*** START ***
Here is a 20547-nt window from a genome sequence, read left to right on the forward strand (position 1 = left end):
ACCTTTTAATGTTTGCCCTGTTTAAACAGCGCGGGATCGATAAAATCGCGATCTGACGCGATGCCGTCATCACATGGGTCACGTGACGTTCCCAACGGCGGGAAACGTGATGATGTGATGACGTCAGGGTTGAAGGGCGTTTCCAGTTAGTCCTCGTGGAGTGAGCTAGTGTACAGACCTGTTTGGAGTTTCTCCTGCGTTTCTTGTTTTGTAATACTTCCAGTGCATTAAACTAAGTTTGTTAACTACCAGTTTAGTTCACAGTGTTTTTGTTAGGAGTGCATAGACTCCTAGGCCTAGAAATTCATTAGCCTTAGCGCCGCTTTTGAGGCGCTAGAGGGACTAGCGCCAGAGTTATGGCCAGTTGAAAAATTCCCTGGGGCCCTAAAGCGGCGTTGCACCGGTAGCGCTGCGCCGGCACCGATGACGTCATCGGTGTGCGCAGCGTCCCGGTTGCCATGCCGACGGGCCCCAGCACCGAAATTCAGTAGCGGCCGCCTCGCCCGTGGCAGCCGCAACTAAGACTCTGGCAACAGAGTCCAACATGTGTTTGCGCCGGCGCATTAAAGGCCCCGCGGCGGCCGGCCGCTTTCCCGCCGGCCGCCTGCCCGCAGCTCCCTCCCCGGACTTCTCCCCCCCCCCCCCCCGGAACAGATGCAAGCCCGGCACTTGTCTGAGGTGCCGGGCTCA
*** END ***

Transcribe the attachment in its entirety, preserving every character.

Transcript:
Here is a 20547-nt window from a genome sequence, read left to right on the forward strand (position 1 = left end):
ACCTTTTAATGTTTGCCCTGTTTAAACAGCGCGGGATCGATAAAATCGCGATCTGACGCGATGCCGTCATCACATGGGTCACGTGACGTTCCCAACGGCGGGAAACGTGATGATGTGATGACGTCAGGGTTGAAGGGCGTTTCCAGTTAGTCCTCGTGGAGTGAGCTAGTGTACAGACCTGTTTGGAGTTTCTCCTGCGTTTCTTGTTTTGTAATACTTCCAGTGCATTAAACTAAGTTTGTTAACTACCAGTTTAGTTCACAGTGTTTTTGTTAGGAGTGCATAGACTCCTAGGCCTAGAAATTCATTAGCCTTAGCGCCGCTTTTGAGGCGCTAGAGGGACTAGCGCCAGAGTTATGGCCAGTTGAAAAATTCCCTGGGGCCCTAAAGCGGCGTTGCACCGGTAGCGCTGCGCCGGCACCGATGACGTCATCGGTGTGCGCAGCGTCCCGGTTGCCATGCCGACGGGCCCCAGCACCGAAATTCAGTAGCGGCCGCCTCGCCCGTGGCAGCCGCAACTAAGACTCTGGCAACAGAGTCCAACATGTGTTTGCGCCGGCGCATTAAAGGCCCCGCGGCGGCCGGCCGCTTTCCCGCCGGCCGCCTGCCCGCAGCTCCCTCCCCGGACTTCTCCCCCCCCCCCCCCCGGAACAGATGCAAGCCCGGCACTTGTCTGAGGTGCCGGGCTCA